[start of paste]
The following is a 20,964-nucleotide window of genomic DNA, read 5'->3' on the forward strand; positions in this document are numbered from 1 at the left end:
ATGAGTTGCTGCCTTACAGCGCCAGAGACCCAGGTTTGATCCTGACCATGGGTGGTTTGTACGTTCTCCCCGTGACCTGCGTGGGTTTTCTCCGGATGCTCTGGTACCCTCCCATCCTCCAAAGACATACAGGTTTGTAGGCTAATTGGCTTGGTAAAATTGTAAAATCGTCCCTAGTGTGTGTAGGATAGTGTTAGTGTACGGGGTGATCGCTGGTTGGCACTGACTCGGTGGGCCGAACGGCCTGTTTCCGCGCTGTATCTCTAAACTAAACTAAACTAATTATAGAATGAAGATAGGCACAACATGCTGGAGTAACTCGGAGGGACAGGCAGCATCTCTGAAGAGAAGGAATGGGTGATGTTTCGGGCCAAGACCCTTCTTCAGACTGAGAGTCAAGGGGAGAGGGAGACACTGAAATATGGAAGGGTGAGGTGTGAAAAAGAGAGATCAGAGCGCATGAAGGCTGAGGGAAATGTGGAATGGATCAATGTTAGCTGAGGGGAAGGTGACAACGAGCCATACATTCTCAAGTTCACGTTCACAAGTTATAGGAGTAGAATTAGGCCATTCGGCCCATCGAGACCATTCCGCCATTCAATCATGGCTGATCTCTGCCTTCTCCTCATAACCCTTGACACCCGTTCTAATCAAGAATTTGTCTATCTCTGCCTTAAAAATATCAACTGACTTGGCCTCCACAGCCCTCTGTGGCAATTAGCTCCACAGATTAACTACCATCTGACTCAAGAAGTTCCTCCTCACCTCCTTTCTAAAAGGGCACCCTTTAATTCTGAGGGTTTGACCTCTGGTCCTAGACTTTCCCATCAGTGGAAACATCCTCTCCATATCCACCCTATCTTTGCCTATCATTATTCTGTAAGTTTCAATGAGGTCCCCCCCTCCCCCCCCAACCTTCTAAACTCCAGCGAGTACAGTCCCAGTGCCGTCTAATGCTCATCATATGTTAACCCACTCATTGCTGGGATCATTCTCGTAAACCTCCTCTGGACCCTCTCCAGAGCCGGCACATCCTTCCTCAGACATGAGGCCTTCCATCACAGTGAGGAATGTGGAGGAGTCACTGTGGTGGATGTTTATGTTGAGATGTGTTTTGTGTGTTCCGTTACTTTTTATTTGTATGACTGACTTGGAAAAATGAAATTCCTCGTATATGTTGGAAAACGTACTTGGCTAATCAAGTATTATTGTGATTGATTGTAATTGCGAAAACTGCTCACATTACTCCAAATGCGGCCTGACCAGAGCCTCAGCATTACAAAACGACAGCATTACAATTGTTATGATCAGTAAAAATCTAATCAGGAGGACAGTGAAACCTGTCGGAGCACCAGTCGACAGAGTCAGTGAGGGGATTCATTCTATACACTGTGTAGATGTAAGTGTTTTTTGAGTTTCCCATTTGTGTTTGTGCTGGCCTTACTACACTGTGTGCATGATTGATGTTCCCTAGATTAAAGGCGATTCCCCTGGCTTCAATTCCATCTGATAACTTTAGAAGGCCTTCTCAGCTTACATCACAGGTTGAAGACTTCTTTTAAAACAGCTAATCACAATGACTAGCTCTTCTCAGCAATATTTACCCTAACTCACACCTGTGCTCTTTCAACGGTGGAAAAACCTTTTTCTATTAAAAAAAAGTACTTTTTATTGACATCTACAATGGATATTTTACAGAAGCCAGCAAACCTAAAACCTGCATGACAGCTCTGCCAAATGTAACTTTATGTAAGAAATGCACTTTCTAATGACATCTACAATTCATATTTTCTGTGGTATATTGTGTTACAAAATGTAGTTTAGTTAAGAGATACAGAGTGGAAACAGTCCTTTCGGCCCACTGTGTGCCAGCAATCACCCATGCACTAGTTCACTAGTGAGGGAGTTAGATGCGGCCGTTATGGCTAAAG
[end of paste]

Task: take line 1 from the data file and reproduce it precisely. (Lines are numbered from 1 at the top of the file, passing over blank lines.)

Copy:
The following is a 20,964-nucleotide window of genomic DNA, read 5'->3' on the forward strand; positions in this document are numbered from 1 at the left end: